By David Hawkins
For the born-and-bred Victorians reading this, riding on a steam train is a classic childhood experience. The Puffing Billy Railway is a Melbourne institution that was first built over 100 years ago and across that time has transported innumerable families through gorgeous scenery at the foothills of the Dandenong Ranges. For me, an interstate migrant, steam trains are a dream image from watching Thomas the Tank Engine. I had no idea that there was a super amazing choo-choo train, an hours drive from the Peninsula, that whisked you away to that world of the past.
Most people have ridden Puffing Billy from the famous station at Belgrave, but fewer know about the most scenic part of the trail; a hill-climbing, bridge-crossing ride from Lakeside to Gembrook.
Lakeside, the station within Emerald Lake Park, is a perfect place to begin your family day out. There is a distinct English vibe about the area, with old-fashioned station buildings and tea house, a miniature model railway display and even paddleboats that can be hired to traverse the lake. We arrived an hour before the scheduled train departure so that we could meet up with our friends and spend some time taking in the parkland.
Lake Treganowan is picturesque and tranquil. As you wander the pathway, the birdlife comes to check you out; our mini-munchkins loved the ducks that quacked their way up close with swamp hens and speckled wood ducks waddling within inches of us. The laughter of kookaburras sounded from the treetops overhead. We crossed over the bridge that spans the lake and stopped for a brief picnic-style snack at the public tables.
And that is when we heard the old steam whistle peel – toot tooooooooot!
We hurried up to the heritage buildings of Lakeside Station and collected our tickets through the grill of the booking office. I was thinking that this all had a Hogwarts Express feel to it when the train pulled in and proved me correct. The rhythmic chug-chug of the pistons soothed the air and pillows of white steamed out, over the platforms and up toward the clouds. The kids made a mad dash along the yellow line on the platform, slightly obscured by the billowing steam, to the smiling driver leaning out of the engine. He invited them inside, one by one, to point and question earnestly about every twist of metal and glow of ember that they could see. The driver was so friendly and patient with the children that they felt safe to be curious.
As the conductor waved his flag, we sought out empty seats on the carriages. Now, the carriages are where the Harry Potter connection departs as they are not closed-in compartments but open-sided windows to the world. We all stuck our heads out the side of the train as it chugged its way out of Lakeside station and began the 40-minute adventure to Gembrook.
The breeze reddened our cheeks and rippled through our hair. Beams of sunlight broke through the leafy canopy of the tall trees and shined through the swirling clouds of steam and smoke. The pulse of the engine rang through the carriages, matching within our own internal rhythm. There is something visceral about riding in a steam train, both exciting and calming.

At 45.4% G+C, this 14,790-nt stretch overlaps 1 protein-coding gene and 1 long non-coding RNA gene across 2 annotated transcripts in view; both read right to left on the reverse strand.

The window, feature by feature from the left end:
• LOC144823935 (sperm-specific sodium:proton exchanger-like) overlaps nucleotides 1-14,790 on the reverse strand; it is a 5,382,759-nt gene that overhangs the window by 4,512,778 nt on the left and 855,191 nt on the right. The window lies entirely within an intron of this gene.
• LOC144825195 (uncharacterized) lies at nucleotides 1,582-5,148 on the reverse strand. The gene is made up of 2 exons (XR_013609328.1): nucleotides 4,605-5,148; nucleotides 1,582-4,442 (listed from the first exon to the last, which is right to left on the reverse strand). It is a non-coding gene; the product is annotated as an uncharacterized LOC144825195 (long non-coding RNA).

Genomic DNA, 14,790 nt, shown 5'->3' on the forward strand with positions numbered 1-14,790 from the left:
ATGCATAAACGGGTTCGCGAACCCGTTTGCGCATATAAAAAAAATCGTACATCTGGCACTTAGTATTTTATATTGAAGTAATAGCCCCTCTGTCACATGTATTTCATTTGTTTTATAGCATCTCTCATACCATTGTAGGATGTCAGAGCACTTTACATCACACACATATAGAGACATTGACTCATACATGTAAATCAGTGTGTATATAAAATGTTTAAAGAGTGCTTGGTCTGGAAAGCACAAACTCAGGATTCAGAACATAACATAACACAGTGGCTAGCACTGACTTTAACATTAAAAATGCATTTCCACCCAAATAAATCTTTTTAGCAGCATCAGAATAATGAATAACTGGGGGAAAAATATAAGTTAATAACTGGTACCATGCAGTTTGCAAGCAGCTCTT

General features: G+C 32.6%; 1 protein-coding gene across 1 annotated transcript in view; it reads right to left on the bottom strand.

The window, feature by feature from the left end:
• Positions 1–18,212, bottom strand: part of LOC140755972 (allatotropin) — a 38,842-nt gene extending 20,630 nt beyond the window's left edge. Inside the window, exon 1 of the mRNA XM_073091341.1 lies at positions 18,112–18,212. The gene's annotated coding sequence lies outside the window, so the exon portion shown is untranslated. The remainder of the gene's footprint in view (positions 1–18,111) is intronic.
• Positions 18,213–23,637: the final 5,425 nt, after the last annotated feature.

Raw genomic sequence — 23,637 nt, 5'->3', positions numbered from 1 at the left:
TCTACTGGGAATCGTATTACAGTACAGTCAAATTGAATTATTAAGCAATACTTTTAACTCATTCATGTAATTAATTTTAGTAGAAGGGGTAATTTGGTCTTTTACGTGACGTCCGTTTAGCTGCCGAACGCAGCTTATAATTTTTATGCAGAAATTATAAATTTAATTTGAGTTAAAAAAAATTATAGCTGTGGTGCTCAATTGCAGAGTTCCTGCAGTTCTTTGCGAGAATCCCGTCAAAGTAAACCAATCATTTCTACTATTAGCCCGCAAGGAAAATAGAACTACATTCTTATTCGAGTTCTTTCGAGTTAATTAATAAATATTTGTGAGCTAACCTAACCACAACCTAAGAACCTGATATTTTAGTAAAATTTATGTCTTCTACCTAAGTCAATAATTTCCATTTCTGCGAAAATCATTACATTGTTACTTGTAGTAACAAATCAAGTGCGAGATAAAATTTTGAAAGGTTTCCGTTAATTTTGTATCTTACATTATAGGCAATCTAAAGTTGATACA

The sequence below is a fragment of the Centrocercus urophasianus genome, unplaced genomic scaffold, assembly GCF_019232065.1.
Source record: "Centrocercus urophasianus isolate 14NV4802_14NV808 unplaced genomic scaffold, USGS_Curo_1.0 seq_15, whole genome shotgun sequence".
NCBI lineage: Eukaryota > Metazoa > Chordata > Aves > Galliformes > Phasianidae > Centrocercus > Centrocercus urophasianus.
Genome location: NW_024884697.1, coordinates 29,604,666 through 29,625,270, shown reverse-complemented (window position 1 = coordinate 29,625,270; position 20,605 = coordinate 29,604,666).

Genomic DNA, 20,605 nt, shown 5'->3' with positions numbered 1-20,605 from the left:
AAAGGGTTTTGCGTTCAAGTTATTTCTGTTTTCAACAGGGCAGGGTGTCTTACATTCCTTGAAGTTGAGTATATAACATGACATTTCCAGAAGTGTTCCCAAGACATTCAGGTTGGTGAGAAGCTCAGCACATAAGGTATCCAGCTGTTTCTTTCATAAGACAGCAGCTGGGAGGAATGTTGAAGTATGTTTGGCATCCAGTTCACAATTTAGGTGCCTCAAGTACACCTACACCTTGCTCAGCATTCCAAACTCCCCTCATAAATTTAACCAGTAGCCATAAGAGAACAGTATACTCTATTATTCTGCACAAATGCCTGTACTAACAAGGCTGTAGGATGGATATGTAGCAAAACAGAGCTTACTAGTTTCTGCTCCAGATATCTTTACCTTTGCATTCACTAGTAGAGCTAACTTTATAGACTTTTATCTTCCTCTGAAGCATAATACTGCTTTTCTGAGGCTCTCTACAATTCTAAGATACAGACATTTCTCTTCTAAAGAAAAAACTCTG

The signs of suburbia fall away and bushland surrounds the parallel sleepers. Each carriage was filled with kids, teens and adults chatting, snapping selfies and closing their eyes as they leaned out into the wind. The whistle sounds as it approaches each curve in the track, the engine turning into its own plume of steam and disappearing momentarily from sight. Passengers were photographing and Instagramming like mad as they tried to capture the beauty of this journey.
There are some small shed-like stations along the track to Gembrook and brief emergence into the passing towns, but the main attractions are the three wooden bridges that the train traverses. One of these is the largest on the Puffing Billy line, spanning over 60 metres in length and 15 metres in height; an engineering feat of wood and metal to support the great weight of the train and its passengers.
Before long we arrived in the village of Gembrook for lunch and a leg stretch. Gembrook is a quiet little town with a number of dining options available; we decided to bundle all eight of us into the Gembrook Bakery to grab some pies, salad rolls and coffees. Very tasty and affordable. The ladies perused the local Op Shop whilst us dads shepherded the children around the quaint local lolly shop, filling small paper bags with a range of sweets from old fashioned jars. Then, bursting with sugar-fuelled energy, we unleashed the kids onto the train-themed playground that sits beside the station.
The train’s weekend schedule affords an hour and a half to enjoy Gembrook before hopping back onto Puffing Billy, amidst the sounds and steam, to relax on the return journey. As we chugged back towards Lakeside station, passing once again over the weathered wooden bridges, our kids tumbled from their sugar-high and settled into a sleepy meditation. They sat back onto the padded bench-seats and watched the passing distant hills and clouds.
If you have never been for a journey on Puffing Billy, I highly recommend scooping up the family and embarking on a timeless day out. And if you are an experienced Puffing Billy traveller, consider an adventure at the far end of the line, from Lakeside to Gembrook.
David Hawkins is a Peninsula based stay-at-home-dad who realised that he needed to improve his Dadding. So he set himself the simple task of being an Awesome Dad. He now challenges all dads to be awesome dads, by doing something out-of-the-ordinary with their kids.